network utilization and increase the service cost.

   This draft describes an enhanced ECMP method for such traffic
   pattern and also introduces the large/small flow indication on
   the flow label to facilitate enhanced ECMP transport in PSN. The
   enhanced method uses a table for a small amount of large flow
   distribution and hashing on all other flows. The method gets
   evenly load balance by maintaining a small set of large flow


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   states. The draft states the process procedures on PE and P
   routers.

   The simulation result has shown that the enhanced ECMP gets much
   better improvement on load-balancing compared to hash based ECMP
   under Internet traffic pattern. The load difference among paths
   is less than 1%.

2. Conventions used in this document

   The key words "MUST", "MUST NOT", "REQUIRED", "SHALL", "SHALL
   NOT", "SHOULD", "SHOULD NOT", "RECOMMENDED", "MAY", and
   "OPTIONAL" in this document are to be interpreted as described in
   [RFC2119].

2.1. Terminology

   Large Flow: a group of packets that contain the same "identity"
   in their header and come to the network at a high rate, i.e. the
   packet volume per time is high.

   Small Flow: a group of packets that contain the same "identity"
   in their header and come to the network at a low rate, i.e. the
   packet volume per time is very low. Single packet can be
   considered as a special small flow in the context of this
   document.

3. Large Flow Recognition

   The high technology now enables router devices to inspect the
   received the packets and identifies the large flows from huge
   amount of packets that belong to many flows (both large and
   small). Large flow recognition process may use protocol
   inspection, flow volume measurement, or other methods to detect
   the large flows. If a router can differentiate packets that
   belong to the high rate flows from all the received packets, it
   can perform differentiated transports for the large flows and
   small flows in PSN as described in section 4.

   It is possible for hosts to insert a large flow indication on the
   packet header. However, there is a huge security concern for a
   network to perform on the customer inserted indication.

   Typically, a large flow has the context for an entire packet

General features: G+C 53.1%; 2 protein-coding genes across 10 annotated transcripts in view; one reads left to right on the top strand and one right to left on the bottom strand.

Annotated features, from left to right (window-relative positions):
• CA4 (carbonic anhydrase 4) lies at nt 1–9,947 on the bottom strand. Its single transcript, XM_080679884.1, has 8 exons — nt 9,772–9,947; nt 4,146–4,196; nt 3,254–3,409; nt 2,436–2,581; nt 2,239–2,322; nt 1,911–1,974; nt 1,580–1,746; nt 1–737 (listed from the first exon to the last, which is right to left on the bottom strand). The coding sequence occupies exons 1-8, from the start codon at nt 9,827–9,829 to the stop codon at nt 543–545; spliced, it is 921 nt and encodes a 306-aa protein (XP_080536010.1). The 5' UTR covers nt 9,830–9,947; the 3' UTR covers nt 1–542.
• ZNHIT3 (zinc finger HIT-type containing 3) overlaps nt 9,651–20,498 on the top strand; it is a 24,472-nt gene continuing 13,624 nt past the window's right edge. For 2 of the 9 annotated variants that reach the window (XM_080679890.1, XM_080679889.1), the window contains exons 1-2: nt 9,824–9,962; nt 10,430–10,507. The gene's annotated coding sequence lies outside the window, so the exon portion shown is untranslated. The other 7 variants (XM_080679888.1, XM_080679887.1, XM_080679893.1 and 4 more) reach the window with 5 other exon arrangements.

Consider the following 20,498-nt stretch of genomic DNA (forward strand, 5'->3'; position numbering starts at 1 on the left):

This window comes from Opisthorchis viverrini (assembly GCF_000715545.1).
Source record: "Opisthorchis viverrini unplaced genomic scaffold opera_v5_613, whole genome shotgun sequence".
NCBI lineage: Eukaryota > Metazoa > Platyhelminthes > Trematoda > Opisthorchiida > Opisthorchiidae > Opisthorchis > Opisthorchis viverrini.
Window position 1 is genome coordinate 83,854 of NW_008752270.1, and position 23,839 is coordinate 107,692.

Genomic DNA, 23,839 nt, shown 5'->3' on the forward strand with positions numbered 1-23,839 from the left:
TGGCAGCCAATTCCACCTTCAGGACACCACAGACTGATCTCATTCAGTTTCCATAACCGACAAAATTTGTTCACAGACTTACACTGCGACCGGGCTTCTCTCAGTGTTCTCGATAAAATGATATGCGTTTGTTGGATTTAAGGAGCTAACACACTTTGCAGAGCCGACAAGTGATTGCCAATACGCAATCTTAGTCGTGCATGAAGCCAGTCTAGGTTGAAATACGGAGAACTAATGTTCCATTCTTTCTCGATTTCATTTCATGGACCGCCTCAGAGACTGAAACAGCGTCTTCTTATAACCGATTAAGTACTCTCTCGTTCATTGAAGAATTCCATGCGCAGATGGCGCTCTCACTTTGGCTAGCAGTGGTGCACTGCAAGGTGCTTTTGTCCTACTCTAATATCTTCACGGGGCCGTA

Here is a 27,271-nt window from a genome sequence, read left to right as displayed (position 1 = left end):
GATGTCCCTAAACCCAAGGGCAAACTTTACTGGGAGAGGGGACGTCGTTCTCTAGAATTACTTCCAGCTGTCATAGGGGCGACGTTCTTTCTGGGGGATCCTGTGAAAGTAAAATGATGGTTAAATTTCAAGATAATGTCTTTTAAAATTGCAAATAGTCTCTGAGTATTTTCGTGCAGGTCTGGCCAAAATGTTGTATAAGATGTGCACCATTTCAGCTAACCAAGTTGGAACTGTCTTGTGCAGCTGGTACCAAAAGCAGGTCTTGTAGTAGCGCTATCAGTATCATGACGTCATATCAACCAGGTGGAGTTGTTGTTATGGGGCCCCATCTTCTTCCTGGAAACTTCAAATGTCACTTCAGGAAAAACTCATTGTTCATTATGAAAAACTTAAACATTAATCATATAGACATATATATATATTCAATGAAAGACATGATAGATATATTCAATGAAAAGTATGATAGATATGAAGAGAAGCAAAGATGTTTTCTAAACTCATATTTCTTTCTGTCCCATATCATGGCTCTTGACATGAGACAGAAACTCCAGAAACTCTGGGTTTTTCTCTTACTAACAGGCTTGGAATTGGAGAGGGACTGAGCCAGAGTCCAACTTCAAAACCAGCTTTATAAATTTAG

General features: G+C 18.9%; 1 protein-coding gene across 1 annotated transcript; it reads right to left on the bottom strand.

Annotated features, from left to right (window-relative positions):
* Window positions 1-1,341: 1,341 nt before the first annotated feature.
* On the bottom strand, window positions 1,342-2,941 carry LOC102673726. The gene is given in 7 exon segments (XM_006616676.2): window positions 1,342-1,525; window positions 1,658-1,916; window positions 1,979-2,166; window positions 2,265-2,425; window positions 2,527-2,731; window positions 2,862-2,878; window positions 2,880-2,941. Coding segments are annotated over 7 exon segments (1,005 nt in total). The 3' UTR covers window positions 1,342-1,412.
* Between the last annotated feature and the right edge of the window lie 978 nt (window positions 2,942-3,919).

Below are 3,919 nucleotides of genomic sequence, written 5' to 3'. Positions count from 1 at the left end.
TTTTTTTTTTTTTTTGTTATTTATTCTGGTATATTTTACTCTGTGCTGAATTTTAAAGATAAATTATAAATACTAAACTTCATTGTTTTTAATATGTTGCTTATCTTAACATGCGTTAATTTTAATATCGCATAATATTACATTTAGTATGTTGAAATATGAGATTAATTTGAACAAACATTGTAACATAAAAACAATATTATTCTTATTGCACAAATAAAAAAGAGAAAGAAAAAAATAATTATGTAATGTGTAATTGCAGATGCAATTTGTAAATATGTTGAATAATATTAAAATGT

switched network. It has obvious benefit that if ingress PE
   performs the large flow recognition and inserts a large flow
   indication on the packets, then all the P nodes within PSN can


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   distinguish the large flow packets by checking this indication.
   This can largely reduce the implementation cost and the impact on
   the performance.

   The native service processing function (NSP) [RFC3985] in the
   ingress PE can identify the flow or groups of flows in the
   service, and insert the flow (group) identity of each packet
   before it is passed to the pseudowire forwarder. When ingress PE
   performs large flow recognition, the pseudowire forwarder
   [RFC3985] can perform packet inspection and detect the large flow
   packets.  The design method for the large flow recognition is
   outside the scope of this document. The pseudowire forwarder can
   insert a large flow indication on all the packets that belong to
   the large flow once it is recognized as a large flow. The large
   flow indication encoding schema is described in section 5. Since
   a large flow comes and disappears when it is transported
   completely, the list of large flows could dynamically change.

   Large Flow Recognition has the assumption that a large flow
   sustains for certain time on the network. This assumption applies
   video, streaming, and file download applications. Although
   application rate may vary over the time, its lowest rate value is
   still much high compared to the small flows. Operator can set the
   large flow criteria.

4. Enhanced ECMP Process

   Label switched routers can implement the enhanced ECMP for
   distributing flows over ECMP paths. The enhanced ECMP process
   separates the packets that belong to a large flow from the
   packets that belong to a small flow and applies different
   treatments on these two types of packets. The process uses
   hashing to select the path from equal cost multi paths for all
   the small flow packets and uses a large flow table to select the
   path for all the large flow packets. Figure 1 illustrates the
   enhanced ECMP processing diagram.













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                                     +-------------+    | 4 ECMP Paths
                                     |  Small-Flow |    |
                                +--->|  Forwarding |--->|=========
               +------------+   |    |  Process    |    |
        Packets| Packet     |   |    +-------------+    |=========
        ------>| Separation |---+                       |
               | Process    |---+                       |=========
               +------------+   |    +-------------+    |
                                |    | Large-Flow  |    |=========
                                +--->| Forwarding  |--->|
                                     | Process     |    |
                                     +-------------+    |


                Figure 1 Enhanced ECMP Process Diagram

   Figure 1 depicts three function elements. There are four equal
   cost paths shown as an example. Small-Flow Forwarding Process is